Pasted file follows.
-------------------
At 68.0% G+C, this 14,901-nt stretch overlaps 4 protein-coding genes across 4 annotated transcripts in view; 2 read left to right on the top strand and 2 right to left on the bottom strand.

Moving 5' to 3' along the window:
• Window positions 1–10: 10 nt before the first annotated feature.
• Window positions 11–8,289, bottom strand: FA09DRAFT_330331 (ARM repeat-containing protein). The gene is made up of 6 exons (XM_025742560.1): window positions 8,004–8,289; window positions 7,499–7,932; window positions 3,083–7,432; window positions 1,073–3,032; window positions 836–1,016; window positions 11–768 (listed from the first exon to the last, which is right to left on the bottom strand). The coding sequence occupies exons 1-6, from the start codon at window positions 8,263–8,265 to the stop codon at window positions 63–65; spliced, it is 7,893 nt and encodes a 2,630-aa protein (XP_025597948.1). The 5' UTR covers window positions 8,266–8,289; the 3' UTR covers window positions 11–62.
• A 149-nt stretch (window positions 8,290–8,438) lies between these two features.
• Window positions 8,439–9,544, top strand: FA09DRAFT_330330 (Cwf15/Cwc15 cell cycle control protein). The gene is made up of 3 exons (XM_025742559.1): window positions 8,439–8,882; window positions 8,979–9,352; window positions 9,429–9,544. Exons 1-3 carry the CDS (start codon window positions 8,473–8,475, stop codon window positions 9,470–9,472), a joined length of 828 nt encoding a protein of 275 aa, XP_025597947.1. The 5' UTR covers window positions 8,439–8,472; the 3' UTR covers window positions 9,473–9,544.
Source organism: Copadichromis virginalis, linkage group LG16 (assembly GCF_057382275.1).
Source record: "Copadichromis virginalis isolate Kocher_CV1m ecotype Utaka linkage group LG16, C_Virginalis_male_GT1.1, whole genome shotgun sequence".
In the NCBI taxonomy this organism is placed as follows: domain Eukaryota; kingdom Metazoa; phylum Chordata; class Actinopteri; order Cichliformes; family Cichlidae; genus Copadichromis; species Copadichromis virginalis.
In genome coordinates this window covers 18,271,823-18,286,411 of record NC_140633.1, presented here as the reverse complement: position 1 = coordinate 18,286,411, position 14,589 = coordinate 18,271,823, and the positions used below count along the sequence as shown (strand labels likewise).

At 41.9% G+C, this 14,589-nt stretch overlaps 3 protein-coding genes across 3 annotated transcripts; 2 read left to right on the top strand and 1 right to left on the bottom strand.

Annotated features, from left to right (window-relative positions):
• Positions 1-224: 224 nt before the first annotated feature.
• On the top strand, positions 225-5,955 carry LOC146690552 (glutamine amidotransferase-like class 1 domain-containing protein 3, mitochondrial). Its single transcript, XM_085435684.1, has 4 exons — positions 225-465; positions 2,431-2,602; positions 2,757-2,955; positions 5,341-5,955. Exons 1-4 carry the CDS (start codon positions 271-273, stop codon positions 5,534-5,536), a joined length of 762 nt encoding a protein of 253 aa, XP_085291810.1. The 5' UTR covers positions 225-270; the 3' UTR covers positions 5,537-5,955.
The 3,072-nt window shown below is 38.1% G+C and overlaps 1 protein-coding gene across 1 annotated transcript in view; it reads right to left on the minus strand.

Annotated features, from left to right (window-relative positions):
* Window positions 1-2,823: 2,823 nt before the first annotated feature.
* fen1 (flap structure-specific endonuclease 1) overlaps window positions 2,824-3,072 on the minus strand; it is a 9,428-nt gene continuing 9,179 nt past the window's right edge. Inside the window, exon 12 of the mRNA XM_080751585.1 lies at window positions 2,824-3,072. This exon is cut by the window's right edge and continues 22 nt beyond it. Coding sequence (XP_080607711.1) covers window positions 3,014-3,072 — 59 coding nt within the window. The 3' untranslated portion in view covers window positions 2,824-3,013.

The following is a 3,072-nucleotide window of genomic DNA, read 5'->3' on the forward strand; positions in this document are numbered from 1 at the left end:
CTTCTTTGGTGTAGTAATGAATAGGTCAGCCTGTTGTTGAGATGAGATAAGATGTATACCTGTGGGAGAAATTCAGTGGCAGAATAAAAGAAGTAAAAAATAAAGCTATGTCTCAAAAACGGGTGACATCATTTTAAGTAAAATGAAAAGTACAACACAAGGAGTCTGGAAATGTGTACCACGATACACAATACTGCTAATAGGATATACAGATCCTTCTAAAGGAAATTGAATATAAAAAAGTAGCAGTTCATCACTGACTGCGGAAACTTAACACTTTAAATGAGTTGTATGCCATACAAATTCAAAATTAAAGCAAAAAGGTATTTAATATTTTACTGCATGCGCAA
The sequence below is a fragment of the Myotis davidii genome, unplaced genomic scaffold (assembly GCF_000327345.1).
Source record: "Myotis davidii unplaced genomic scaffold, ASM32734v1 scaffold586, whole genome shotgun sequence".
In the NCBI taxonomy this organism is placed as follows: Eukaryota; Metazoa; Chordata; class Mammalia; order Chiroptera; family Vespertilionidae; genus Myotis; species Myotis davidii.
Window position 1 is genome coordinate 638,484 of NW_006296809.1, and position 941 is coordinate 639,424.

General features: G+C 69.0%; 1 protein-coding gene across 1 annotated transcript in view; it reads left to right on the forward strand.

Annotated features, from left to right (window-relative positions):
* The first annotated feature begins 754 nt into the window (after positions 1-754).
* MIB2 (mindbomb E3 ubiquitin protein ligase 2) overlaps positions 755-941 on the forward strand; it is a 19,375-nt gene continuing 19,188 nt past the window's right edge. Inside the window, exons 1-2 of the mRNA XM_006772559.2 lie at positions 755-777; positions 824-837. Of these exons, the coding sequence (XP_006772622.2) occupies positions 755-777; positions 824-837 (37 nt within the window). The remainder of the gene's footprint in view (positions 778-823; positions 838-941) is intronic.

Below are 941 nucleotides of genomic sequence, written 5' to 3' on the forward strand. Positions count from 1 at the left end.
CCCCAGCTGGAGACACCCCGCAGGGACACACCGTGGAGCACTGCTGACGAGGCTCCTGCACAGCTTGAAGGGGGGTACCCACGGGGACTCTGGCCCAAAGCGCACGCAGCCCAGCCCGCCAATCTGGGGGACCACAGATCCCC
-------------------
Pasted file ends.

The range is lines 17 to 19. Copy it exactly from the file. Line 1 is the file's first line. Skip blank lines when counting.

* Window positions 1-2,823: 2,823 nt before the first annotated feature.
* fen1 (flap structure-specific endonuclease 1) overlaps window positions 2,824-3,072 on the minus strand; it is a 9,428-nt gene continuing 9,179 nt past the window's right edge. Inside the window, exon 12 of the mRNA XM_080751585.1 lies at window positions 2,824-3,072. This exon is cut by the window's right edge and continues 22 nt beyond it. Coding sequence (XP_080607711.1) covers window positions 3,014-3,072 — 59 coding nt within the window. The 3' untranslated portion in view covers window positions 2,824-3,013.

The following is a 3,072-nucleotide window of genomic DNA, read 5'->3' on the forward strand; positions in this document are numbered from 1 at the left end: